Society for Social Work and Research

Sixteenth Annual Conference Research That Makes A Difference: Advancing Practice and Shaping Public Policy
11-15 January 2012 I Grand Hyatt Washington I Washington, DC

17447 Does Transitional Care Prevent Older Adults From Rehospitalization? A Review

Saturday, January 14, 2012: 9:00 AM
Farragut Square (Grand Hyatt Washington)
* noted as presenting author
Hyejin Kim, MA, PhD Student, Florida State University, Tallahassee, FL
Background and Purpose: A recent study showed that almost one in five patients among the Medicare beneficiaries who had been discharged from a hospital were rehospitalized within 30 days (Jencks, Williams, & Coleman, 2009). One of the strategies which can prevent these rehospitalizations is improving transitional care (Tsilimingras & Bates, 2008) because medical errors related to the discontinuity of care are prevalent and are likely to result in unplanned rehospitalizations (Moore, Wisnivesky, Williams, & McGinn, 2003). Among patients, older adults are especially considered to be potential beneficiaries of transitional care, considering the fact that almost 18% of older adults, 4.9 million persons, experienced one or more transitions between 1992 and 1994 (Murtaugh & Litke, 2002). Some earlier studies conducted systematic reviews to examine the effects of transitional, but most of them included all patients regardless of age, so they are too general to clarify the effects of transitional care among older adults (Crowley et al., 2011; Keenan et al., 1998; LaMantia et al., 2010). The purpose of this paper is to present a systematic review assessing the effects of transitional care on preventing older adults from rehospitalization in the U.S. To clearly explain the effects, this paper only reviewed experimental studies of transitional care of older adults.

Methods: Potential studies were identified through electronic bibliographic databases and manual searches. Electronic searches were conducted of ISI Web of Knowledge and PsycINFO. The terms to guide the electronic searches are as follows: ‘transition*' AND ‘care' AND ‘older*' or ‘elder*' AND ‘random*' or ‘experiment*'. Articles were initially reviewed if they met the following criteria: (a) transitional care services, (b) older adults, (c) a RCT design, (d) conducted in the United States, (e) published prior to April 2011 (f) published in a peer-reviewed journal, and (g) English language. Using this approach, 336 studies were initially located, and the titles were examined. Of these 336 titles, 125 abstracts were read and 19 entire articles were examined further. Through manual searches of the references of the 19 identified articles, 33 abstracts were additionally read, and 14 articles were read in full.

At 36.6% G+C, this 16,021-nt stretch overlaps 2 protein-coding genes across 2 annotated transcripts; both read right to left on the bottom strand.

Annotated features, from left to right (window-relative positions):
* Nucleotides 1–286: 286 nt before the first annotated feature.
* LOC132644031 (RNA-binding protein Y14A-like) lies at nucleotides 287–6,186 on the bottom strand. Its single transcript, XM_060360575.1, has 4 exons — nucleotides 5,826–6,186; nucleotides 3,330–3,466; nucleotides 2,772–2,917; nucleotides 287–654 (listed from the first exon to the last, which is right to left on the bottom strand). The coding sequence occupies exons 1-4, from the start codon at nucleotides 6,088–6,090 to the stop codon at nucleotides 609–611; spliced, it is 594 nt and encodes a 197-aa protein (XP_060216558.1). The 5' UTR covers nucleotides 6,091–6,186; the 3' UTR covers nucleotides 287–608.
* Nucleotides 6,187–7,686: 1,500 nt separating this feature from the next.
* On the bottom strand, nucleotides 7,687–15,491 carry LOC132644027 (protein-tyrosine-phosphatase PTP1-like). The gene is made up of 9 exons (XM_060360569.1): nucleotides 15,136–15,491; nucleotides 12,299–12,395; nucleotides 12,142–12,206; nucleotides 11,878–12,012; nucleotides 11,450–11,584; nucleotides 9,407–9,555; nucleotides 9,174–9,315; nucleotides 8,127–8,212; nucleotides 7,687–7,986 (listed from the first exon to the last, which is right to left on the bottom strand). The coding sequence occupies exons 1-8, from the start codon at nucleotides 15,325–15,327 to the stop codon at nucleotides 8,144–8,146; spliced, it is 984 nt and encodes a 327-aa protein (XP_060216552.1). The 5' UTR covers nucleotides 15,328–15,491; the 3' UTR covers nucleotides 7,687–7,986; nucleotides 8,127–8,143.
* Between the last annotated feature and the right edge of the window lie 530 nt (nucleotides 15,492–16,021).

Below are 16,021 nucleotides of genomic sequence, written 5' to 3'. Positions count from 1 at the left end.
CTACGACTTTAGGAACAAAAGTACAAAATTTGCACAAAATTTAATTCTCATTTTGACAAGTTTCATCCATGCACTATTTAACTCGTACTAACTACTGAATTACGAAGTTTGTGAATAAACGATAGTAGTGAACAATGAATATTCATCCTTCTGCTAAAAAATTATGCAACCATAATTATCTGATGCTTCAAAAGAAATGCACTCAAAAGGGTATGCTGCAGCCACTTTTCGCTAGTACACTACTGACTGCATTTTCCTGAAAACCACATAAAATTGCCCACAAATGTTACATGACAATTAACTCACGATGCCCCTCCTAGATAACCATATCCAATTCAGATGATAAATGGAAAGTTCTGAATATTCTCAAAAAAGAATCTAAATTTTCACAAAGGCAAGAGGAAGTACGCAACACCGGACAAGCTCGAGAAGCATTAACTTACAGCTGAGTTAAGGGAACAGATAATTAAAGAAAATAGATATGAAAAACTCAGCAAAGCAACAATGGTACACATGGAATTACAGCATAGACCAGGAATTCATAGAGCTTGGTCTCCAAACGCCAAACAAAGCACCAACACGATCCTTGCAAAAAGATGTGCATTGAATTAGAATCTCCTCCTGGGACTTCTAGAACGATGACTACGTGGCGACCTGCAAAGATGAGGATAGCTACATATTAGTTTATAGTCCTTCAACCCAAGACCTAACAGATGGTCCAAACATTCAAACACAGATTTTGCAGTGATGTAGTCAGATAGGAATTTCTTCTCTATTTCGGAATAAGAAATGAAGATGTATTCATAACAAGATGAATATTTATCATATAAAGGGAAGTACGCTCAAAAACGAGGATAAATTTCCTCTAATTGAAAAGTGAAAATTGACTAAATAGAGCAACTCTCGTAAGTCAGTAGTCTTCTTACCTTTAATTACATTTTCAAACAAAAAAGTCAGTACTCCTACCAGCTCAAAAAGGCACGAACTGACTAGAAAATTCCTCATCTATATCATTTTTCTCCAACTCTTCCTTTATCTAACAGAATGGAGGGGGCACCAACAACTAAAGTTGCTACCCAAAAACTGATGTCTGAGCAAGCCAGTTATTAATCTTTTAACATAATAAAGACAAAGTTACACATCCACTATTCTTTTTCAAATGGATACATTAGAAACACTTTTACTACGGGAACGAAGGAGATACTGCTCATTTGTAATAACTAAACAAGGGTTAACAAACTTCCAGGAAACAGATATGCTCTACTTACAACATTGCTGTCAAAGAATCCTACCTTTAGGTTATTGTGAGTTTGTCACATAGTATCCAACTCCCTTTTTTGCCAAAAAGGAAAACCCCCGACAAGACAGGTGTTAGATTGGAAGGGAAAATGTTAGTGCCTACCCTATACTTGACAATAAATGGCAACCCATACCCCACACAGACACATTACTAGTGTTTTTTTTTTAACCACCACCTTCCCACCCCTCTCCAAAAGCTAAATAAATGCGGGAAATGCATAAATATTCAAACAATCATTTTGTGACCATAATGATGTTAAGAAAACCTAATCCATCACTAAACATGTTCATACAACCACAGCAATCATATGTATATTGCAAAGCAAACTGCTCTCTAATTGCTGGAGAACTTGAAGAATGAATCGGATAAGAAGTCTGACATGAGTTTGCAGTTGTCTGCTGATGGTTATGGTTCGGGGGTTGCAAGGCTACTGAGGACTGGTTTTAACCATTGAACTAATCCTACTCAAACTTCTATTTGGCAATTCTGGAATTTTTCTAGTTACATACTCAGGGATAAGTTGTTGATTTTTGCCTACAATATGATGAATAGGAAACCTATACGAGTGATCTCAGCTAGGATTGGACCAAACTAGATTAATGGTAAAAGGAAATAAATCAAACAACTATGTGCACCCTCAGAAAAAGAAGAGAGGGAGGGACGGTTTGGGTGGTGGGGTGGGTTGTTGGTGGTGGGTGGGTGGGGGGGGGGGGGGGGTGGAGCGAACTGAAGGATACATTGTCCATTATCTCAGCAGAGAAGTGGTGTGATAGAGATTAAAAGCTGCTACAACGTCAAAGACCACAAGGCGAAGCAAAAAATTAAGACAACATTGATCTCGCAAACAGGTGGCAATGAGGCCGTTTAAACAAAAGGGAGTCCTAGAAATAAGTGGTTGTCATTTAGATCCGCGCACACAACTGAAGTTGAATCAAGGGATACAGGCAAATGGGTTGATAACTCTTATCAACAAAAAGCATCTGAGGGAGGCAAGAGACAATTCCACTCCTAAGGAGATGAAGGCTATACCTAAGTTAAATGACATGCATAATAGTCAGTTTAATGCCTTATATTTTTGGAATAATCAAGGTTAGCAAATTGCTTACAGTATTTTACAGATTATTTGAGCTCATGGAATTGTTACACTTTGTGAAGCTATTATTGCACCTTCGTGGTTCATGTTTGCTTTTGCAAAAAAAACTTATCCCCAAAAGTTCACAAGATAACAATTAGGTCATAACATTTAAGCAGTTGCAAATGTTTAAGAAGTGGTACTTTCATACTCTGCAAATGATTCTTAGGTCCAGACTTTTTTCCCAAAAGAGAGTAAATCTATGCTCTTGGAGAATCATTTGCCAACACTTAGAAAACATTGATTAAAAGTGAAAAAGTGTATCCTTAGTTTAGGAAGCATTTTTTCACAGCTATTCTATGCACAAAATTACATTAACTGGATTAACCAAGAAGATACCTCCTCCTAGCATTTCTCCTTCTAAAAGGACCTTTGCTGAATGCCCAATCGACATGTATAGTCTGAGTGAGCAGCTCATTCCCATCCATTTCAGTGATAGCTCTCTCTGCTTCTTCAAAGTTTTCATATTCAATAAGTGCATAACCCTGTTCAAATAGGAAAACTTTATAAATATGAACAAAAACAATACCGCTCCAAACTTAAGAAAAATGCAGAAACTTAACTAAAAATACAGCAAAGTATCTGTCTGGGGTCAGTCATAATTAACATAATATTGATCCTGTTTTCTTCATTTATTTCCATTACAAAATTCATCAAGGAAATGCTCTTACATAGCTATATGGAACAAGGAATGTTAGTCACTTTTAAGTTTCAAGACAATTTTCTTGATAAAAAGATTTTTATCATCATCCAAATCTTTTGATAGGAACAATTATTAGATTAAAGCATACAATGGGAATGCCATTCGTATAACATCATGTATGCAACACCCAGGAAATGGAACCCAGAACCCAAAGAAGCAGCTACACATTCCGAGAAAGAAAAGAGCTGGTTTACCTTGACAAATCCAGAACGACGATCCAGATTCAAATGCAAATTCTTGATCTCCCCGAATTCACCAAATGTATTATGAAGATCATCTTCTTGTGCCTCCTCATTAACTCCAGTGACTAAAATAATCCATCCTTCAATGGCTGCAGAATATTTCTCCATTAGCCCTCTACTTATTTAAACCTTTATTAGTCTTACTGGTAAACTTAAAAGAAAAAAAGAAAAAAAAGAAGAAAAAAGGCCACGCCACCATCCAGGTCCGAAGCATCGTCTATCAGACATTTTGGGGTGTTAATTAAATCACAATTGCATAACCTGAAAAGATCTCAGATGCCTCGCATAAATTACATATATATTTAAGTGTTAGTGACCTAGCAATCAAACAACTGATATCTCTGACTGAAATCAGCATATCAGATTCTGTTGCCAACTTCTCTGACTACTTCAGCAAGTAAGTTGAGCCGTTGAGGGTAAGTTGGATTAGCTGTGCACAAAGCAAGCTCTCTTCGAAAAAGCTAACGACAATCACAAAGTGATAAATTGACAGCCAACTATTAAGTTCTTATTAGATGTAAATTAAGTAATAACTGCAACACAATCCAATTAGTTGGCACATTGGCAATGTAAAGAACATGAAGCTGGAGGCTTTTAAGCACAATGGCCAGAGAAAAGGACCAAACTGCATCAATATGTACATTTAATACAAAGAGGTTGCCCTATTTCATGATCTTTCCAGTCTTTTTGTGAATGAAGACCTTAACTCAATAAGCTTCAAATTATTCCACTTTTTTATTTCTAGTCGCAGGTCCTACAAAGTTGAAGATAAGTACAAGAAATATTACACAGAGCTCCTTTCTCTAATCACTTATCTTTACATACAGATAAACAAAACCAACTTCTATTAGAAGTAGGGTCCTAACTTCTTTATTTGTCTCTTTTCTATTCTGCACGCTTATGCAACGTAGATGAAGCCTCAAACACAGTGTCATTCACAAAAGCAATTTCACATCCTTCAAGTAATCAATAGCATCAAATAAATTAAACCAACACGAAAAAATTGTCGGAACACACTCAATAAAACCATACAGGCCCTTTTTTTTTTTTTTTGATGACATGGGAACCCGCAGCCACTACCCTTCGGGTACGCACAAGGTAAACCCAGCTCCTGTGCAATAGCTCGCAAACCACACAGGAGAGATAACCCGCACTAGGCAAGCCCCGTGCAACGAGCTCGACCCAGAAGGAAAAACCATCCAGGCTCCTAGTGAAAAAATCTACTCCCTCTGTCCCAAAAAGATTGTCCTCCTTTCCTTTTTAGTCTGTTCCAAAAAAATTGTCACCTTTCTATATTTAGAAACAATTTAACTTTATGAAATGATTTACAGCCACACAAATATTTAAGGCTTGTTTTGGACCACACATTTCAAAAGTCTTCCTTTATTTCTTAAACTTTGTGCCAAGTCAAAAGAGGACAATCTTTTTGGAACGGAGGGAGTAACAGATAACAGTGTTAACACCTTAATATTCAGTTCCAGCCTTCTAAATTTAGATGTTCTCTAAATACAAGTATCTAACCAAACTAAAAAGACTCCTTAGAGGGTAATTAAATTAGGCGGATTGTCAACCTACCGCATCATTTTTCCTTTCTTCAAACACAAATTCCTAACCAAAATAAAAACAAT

Results: Fourteen articles were finally selected for this review. Eight out of 14 studies showed that elderly patients who received transitional care services had fewer rehospitalization rates compared to others who received usual care. On the other hand, three out of six studies, that did not showed reduced rehospitalization rates in overall patients, reported that the effect of transitional care differed by patient characteristics such as patients' health condition or disease. Ten out of 11 studies showed that transitional care lowered overall health costs, and four out of six studies showed that patients with such care had higher life satisfaction.

Implications: The study indicates that the effects of transitional care on rehospitalization rates are not consistent even among studies which used randomized control trials. Furthermore, different effects of transitional care between subgroups imply that more rigorous studies are needed to maximize the effects of transitional care and to provide proper treatment for patients.

<< Previous Abstract | Next Abstract